"I think that just being together since sophomore year, growing junior year and finally coming together as seniors, and really knowing basically the potential we had as a back line and as a team collectively, I think that kind of pushed us," Skroski said about her and Reed’s defensive efforts.

Their time together in the center of Rutgers’s back line created an undeniable chemistry on and off the field between the two.

"Bri and I just worked so well together that we just kind of grew in an unspoken relationship on the field just from playing with each other for so long and being so close off the field as well. If she made a movement on the field, I knew exactly where she was going. She didn’t even have to tell me, and vice versa," Skroski said.

Behind the defensive efforts of Skroski and Reed, Rutgers had over 770 minutes of shut out soccer, recorded a nation’s best 19 shut outs and set program records for wins (19), home wins (13) and fewest goals allowed (10). They also led their team to its first ever NCAA College Cup.

In the College cup, the Scarlet Knights fell to Penn State, who would go on to win the title, 2-0 in the Final Four. Despite the disappointing loss, Skroski said she was excited about how far Rutgers managed to go in her final season with the team.

"I couldn’t picture a better way to go out, especially with the team that we had," Skroski said, her voice full of pride for her team’s accomplishments. "We just stuck together to prove ourselves and to show everyone that, first of all, we belong in the Big Ten, but we proved ourselves on the national stage as well, getting to the Final Four. That’s just an awesome way to end our four years."

The impressive play by both Skroski and Reed led them both to declare for the NWSL draft back in January, and the two, along with their families, traveled to Baltimore to attend the event. Sitting next to Reed, Skroski watched as her teammate was taken as the 18th overall pick by FC Kansas City.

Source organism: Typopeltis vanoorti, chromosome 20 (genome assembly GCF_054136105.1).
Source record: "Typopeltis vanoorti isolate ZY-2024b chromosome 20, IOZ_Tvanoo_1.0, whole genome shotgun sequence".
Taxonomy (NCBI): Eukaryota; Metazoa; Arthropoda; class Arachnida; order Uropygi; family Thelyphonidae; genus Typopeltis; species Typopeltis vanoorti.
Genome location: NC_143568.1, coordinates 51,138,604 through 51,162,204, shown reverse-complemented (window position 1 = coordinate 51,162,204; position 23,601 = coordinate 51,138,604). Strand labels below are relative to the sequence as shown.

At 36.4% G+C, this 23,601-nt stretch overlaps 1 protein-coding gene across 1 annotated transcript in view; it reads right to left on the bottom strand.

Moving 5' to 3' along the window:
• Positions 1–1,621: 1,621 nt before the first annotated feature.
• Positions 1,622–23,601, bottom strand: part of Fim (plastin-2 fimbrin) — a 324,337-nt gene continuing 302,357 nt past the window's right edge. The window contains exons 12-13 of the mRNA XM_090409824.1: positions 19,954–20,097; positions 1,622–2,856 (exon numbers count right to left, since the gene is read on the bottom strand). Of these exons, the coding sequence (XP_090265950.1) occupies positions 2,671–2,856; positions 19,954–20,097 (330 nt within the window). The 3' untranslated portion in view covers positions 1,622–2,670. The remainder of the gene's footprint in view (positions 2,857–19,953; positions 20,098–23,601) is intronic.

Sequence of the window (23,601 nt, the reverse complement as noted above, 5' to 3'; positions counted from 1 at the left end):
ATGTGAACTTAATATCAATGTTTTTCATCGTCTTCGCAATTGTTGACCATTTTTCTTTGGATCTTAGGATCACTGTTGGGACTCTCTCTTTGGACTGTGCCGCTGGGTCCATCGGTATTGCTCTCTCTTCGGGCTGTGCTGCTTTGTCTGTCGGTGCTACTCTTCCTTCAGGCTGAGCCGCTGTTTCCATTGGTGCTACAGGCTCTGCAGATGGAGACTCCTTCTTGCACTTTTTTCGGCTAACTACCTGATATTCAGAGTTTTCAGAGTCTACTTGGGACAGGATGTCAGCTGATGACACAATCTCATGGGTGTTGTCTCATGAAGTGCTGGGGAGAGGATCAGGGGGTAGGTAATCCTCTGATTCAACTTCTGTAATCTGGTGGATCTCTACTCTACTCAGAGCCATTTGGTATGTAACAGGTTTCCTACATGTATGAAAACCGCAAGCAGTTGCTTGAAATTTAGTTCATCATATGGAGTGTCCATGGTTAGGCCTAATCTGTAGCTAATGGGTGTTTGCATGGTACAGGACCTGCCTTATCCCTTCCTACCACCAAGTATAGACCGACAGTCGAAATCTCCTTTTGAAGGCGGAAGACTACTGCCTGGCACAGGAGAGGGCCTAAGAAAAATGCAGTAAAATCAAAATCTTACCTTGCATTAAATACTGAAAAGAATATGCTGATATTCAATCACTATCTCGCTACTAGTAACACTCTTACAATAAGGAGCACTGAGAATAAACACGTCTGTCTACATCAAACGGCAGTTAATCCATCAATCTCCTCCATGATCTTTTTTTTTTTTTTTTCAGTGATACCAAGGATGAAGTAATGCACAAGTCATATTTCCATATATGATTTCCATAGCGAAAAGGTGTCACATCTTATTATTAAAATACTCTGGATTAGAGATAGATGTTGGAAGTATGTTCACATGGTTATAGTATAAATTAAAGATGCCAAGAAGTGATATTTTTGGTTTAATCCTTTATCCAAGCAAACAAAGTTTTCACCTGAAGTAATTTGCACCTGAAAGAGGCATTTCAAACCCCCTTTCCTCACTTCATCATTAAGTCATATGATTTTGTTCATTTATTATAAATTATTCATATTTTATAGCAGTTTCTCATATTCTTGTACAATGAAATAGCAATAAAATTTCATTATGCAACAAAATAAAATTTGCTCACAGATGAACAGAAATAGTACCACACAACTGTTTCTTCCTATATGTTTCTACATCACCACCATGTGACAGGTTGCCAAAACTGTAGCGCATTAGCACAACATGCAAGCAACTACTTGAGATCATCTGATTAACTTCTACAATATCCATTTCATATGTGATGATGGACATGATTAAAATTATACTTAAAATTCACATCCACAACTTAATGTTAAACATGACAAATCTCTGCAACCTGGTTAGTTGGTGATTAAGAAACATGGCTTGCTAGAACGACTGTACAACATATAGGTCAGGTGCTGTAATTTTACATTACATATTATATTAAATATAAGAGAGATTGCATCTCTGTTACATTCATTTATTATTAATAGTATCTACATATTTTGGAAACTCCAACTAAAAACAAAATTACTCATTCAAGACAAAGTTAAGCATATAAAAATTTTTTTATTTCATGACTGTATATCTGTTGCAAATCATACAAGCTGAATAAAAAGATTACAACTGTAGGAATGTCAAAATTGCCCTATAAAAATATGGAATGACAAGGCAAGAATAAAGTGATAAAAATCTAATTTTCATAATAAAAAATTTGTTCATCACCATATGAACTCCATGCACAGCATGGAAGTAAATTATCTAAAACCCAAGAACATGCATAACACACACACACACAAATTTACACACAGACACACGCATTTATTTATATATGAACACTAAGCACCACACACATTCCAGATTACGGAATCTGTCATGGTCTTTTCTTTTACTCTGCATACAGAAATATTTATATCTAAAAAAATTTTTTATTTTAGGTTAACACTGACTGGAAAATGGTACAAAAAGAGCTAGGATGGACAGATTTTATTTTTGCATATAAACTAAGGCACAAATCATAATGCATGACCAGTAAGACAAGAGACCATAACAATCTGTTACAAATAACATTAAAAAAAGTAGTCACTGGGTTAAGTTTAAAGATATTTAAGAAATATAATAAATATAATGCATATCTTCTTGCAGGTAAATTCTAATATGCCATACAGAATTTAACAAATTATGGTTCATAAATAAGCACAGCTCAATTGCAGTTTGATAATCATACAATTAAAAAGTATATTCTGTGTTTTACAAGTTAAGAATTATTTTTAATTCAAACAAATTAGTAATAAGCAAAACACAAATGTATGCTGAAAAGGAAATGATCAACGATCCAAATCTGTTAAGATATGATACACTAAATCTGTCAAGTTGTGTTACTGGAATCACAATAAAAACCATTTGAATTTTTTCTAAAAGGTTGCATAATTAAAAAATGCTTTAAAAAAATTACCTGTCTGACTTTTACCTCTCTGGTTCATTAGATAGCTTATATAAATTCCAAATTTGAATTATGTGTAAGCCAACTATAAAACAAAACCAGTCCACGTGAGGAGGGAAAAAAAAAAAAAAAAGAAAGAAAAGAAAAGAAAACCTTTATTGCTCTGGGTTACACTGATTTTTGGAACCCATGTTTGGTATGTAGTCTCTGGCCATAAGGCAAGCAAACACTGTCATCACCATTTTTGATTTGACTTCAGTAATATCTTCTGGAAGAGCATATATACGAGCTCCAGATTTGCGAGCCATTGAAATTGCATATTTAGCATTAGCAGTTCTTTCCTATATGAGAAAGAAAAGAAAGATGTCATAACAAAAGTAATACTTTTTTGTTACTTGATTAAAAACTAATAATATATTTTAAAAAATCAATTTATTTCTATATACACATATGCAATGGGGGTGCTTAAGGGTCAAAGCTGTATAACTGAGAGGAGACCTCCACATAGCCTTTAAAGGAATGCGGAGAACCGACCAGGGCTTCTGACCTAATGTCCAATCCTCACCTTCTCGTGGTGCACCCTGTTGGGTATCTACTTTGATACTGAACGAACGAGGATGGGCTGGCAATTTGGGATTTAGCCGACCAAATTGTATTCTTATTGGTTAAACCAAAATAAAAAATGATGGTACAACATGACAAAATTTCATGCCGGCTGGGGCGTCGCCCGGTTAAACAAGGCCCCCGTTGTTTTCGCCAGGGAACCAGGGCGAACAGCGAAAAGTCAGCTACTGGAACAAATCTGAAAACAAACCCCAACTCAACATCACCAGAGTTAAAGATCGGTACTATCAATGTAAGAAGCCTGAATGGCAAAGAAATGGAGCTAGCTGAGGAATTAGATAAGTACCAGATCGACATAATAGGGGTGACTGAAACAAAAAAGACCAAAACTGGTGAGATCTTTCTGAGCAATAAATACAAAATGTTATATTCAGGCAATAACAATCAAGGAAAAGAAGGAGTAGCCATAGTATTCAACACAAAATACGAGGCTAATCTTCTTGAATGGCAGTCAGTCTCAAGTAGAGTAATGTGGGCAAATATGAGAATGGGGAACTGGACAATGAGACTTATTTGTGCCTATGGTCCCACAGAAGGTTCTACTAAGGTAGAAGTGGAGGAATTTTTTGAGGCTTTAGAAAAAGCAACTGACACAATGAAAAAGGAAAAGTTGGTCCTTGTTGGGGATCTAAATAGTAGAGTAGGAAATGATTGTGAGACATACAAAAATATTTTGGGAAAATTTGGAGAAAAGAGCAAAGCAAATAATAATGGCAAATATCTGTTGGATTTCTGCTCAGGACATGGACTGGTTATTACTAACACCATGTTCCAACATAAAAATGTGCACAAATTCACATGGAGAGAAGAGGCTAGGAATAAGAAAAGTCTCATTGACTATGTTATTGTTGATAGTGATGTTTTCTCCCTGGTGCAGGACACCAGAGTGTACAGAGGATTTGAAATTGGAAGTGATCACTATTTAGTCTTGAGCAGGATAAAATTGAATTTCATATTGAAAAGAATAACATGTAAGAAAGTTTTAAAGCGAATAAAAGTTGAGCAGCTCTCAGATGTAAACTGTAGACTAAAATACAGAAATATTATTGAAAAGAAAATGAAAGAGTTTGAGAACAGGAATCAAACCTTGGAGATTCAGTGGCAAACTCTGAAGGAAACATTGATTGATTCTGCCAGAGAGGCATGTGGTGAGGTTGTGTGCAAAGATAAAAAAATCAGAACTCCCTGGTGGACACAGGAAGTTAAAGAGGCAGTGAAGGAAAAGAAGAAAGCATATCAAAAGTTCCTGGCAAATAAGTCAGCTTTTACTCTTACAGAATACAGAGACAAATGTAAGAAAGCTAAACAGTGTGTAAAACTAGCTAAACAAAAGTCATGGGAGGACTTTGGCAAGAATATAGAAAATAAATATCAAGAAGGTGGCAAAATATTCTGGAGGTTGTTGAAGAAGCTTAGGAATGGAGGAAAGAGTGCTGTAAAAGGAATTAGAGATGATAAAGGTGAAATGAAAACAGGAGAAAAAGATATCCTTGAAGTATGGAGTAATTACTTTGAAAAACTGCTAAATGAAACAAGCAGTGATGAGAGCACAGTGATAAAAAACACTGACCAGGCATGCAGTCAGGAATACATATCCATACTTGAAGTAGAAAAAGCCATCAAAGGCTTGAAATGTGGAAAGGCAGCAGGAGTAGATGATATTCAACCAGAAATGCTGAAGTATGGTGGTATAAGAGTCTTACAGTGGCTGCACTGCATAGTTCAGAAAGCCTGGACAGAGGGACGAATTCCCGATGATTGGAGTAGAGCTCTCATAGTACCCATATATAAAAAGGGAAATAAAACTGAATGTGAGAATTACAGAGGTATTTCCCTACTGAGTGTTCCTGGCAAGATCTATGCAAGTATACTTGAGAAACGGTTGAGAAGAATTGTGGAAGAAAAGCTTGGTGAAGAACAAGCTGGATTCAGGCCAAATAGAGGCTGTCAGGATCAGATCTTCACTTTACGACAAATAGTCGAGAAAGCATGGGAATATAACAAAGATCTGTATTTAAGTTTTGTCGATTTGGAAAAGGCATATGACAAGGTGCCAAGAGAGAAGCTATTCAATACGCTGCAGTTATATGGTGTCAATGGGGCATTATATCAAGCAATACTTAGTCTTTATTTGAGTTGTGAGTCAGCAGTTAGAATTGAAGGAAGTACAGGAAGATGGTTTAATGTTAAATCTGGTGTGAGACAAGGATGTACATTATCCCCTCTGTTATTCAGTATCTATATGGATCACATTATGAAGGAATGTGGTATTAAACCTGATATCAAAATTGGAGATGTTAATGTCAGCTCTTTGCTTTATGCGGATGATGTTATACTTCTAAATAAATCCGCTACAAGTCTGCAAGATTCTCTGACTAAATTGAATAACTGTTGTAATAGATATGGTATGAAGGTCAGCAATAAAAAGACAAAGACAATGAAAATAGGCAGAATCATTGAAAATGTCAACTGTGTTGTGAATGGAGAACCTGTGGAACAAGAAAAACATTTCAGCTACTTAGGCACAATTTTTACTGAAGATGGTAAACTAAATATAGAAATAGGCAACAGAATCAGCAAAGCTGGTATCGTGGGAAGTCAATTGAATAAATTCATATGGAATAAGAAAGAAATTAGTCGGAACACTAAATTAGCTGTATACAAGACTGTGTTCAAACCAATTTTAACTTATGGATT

Just five picks later, Skroski was drafted by her home team, Sky Blue FC.

The move to Sky Blue

Being drafted by Sky Blue has given Skroski a unique opportunity. While other seniors drafted either had to switch to online courses or put their academic careers on hold, Skroski has been able to continue attending classes at Rutgers while training and competing for Sky Blue.

For the most part, her class and training schedules have allowed her to juggle the two relatively easily, attending training in the mornings and going to class in the afternoons. In the times when there was conflict between her college work and playing professionally, she said both her professors and Sky Blue’s coaches have been understanding and accommodating to her needs.

"There were a couple of times when I missed exams, but my professors understood and let me make them up. And there were times when I couldn’t go to training because I had to study or I had work or something I had to do for school, and they completely understood," she said. "There are sometimes I wish I wasn’t at school because I want to focus on soccer, obviously, but I made it this far, so for still being here and having the ability to go to class and still get my credits and try to graduate is huge."

Skroski said she has three more credits and an internship, which she will complete after season's end, before graduating in December.

Not only has playing on the same field for her professional career as she did her collegiate career allowed her to continue attending classes as normal, but it has also allowed her family, friends and former teammates to come out and support her as well.

"The opening game at Yurcak, all of my friends and my family came. The [Rutgers] soccer team here had a huge tailgate with food and stuff, so it was awesome," she said.

Draft pick to starting lineup